Wilson has now seen her fair share of the world, toured the U.S. extensively, and been at least a semi-resident of several zip codes, but future plans are for her stay in San Diego to be permanent or at least into the far foreseeable future. To that end, she considered it important to finally move her baby grand piano from the East Coast family home out to San Diego. “It was actually important for my mom, who wanted to use her living room again,” Wilson laughed. “I am planning on staying in San Diego, and I don’t know a better symbol of permanence than a baby grand piano.” It will not be housed at Wilson’s residence however. Instead it will be found at Rarefied Recording and can be used for recording by other artists.
It’s been said that having someone else sing your song, whether an artist or an audience member, is the ultimate compliment. Wilson has taken this to heart. “I want my songs to be known, and I want to write songs in the classic style of many songwriters that I like and admire… people like Cole Porter, Joni Mitchell, and Burt Bacharach…. so I’d better study what it is they do, so I can do it too,” she said good naturedly.
Having witnessed Wilson perform at a variety of venues from house parties to headline club nights, the way her songs hit a crowd is impressive. It’s like they’ve suddenly run into an old friend. People stop. People listen. People smile. “When I started singing with Blue Velvet, no one knew my song “Saturday Night Girl.” Now, my friends sit and mouth the words with me while I’m singing. That’s a fun thing.”
For her own material, the subjects are often close to home. “I am a very reflective person, and my songs are a mirror of that. I spent a lot of time thinking about things, probably too much of the time,” she mused. “I do both forms of songwriting, lyrics first and also music first — the kind of song that comes from lyrics first is always different from the kind of song that comes with music first. I write a lot of instrumental pieces; sometimes the lyrics come to those, and I decide to just leave them out because it feels better without them. Or sometimes an instrumental song gets lyrics after a long wait. It varies, but I’m open to the ways in which the process works for me,” she said.
She is particularly proud of her latest album. “It was a long haul, emotionally and financially,” she remarked. “It was a good investment of my time and I appreciate the album more after letting it be out in the world for a little bit. I know I made it the best that I could,” she said.
As for the cool space-age cocktail jazz and pop sound, Wilson notes that it’s not a pre-planned thing. “I don’t think I decided on this type of music. I think Geography is just the latest evolution of my sound, the core of which came from my friends in Sweden. The three of us sat together and recorded four of the songs live. That was a real experience for me, and I’m happy to have had it.” Wilson would like to create more records that have that kind of cohesive ensemble sound. “I love doing the solo thing, because it means I actually get things done, but to be able to work with people who “get it” — who understand the sound that you’re going for, and not only do they work with you to get that sound, but they take it a step further as well — that’s amazing. The bassist on a lot of this record was a kid who was 19 years old at the time, my friend Fredrik. He sat down and agonized over his takes and his sound. He made sure that his bass and his guitar work sounded exactly the way he wanted. He put his 100% in, and it shows. I look forward to working with those guys again in Sweden and to also find more people who work like that. That’s something special.”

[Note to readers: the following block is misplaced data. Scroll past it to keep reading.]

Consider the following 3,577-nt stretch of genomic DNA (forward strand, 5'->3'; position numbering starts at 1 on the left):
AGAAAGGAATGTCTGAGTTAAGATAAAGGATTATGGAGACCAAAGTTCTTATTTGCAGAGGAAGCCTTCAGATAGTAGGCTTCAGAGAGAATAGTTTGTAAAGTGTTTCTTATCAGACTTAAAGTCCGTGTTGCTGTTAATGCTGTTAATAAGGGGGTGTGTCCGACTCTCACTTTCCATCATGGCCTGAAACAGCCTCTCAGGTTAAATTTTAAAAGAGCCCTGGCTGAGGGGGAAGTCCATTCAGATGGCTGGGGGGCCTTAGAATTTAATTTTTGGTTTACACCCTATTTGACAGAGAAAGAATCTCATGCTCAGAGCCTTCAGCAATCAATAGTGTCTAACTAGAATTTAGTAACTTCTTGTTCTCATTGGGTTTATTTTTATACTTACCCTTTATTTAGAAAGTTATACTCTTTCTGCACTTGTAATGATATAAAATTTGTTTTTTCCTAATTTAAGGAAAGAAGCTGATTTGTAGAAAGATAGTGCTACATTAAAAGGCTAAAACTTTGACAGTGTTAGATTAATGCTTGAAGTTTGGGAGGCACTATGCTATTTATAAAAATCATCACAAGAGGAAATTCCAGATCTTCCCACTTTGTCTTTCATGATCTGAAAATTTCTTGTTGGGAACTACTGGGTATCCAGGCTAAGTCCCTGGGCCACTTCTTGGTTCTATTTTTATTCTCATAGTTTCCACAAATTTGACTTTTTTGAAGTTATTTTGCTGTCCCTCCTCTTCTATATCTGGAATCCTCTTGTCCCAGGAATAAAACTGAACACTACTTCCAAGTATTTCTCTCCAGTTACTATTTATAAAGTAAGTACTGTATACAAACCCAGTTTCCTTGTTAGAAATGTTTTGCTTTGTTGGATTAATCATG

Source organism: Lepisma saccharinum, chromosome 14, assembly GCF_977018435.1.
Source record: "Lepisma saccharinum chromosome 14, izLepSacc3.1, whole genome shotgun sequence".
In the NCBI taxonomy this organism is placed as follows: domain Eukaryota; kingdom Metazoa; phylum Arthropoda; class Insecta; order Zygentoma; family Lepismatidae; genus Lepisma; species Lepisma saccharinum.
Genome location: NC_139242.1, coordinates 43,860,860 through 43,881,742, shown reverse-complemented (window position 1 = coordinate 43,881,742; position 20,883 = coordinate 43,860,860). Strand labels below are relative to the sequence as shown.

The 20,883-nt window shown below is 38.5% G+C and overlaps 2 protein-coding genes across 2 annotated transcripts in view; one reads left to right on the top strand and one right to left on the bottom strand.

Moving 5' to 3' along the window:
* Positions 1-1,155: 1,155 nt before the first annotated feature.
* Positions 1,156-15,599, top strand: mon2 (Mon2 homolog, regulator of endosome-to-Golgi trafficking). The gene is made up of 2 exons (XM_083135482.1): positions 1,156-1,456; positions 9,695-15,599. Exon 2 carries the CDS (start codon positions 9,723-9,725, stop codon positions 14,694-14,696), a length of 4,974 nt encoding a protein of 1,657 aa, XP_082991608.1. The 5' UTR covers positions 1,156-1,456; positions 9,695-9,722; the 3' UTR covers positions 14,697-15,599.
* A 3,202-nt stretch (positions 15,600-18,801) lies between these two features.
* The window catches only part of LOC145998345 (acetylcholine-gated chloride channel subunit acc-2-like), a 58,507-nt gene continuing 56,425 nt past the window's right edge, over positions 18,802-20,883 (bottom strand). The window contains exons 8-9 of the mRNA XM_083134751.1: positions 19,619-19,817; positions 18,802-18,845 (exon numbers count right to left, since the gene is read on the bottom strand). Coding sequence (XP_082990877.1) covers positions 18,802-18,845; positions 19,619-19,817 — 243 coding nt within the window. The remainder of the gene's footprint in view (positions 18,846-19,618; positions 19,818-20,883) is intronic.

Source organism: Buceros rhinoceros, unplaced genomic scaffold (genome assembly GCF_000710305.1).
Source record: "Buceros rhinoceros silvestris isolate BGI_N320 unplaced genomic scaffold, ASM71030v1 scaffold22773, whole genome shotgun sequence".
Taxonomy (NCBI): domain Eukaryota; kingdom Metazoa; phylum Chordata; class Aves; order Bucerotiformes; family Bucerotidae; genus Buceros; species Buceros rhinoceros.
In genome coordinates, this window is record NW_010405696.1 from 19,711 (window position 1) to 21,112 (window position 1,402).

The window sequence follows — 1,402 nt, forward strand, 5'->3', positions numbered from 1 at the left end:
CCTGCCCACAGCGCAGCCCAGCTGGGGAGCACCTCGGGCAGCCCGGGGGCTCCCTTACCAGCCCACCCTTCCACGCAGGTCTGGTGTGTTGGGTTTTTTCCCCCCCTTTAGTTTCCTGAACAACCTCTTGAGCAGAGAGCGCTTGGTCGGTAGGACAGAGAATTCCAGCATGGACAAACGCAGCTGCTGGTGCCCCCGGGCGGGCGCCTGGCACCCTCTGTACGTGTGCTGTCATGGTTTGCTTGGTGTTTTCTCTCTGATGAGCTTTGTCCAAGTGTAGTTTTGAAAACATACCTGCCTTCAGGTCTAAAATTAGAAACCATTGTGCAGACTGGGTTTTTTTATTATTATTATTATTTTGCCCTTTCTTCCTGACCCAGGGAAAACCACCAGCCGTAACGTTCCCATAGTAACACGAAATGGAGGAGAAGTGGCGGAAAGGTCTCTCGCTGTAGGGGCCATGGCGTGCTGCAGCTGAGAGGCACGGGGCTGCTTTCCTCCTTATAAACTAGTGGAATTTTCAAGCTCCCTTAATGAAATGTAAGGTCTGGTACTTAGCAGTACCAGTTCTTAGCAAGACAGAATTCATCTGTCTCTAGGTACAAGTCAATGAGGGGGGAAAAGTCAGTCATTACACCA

Upcoming projects include her first book, a self-penned, soon-to-be-published volume on her experiences in the music business, Mistakes, Misadventures, and Miscalculations in Independent Music. Plans are also in motion for a new EP later this year, in addition to a “best of” collection. She also continues to collaborate with artists around the world, most recently with Adam Marsland (ex-Cockeyed Ghost).
Despite financial, emotional, and personal setbacks in her quest to bring her music to the world, as detailed in her upcoming book, Wilson is happy to be a musician. “My favorite thing about being a musician is being able to touch people,” she said. “Every week people come out to shows and gigs, and they’re all touched by the music. They sing along to their favorite songs, or they dance around, and they all look so happy. People say live performance is dead but it’s not. People say no one is buying CDs anymore but they are. The music industry landscape is changing, but the experience of listening to music has not changed. It’s still a fundamentally human experience, and it’s an experience that brings people closer together. It’s an honor to be able to participate in one of the most universal human experiences that exists. I love the creative process; I love writing and now that I’m getting older, I love the constant rediscovery of music.”
She also likes the connections she’s made. “I love all the amazing friendships I’ve formed through music,” she said. “I’m in several bands, and it’s never just a band; the longer you play with someone, the more like family it becomes. I’ve been lucky enough to congratulate friends on their marriages, hold their new babies, look at pictures from their trips abroad, and be there with them through both the joys and sorrows of life. That’s the kind of friendship that music creates. It’s a wonderful thing.”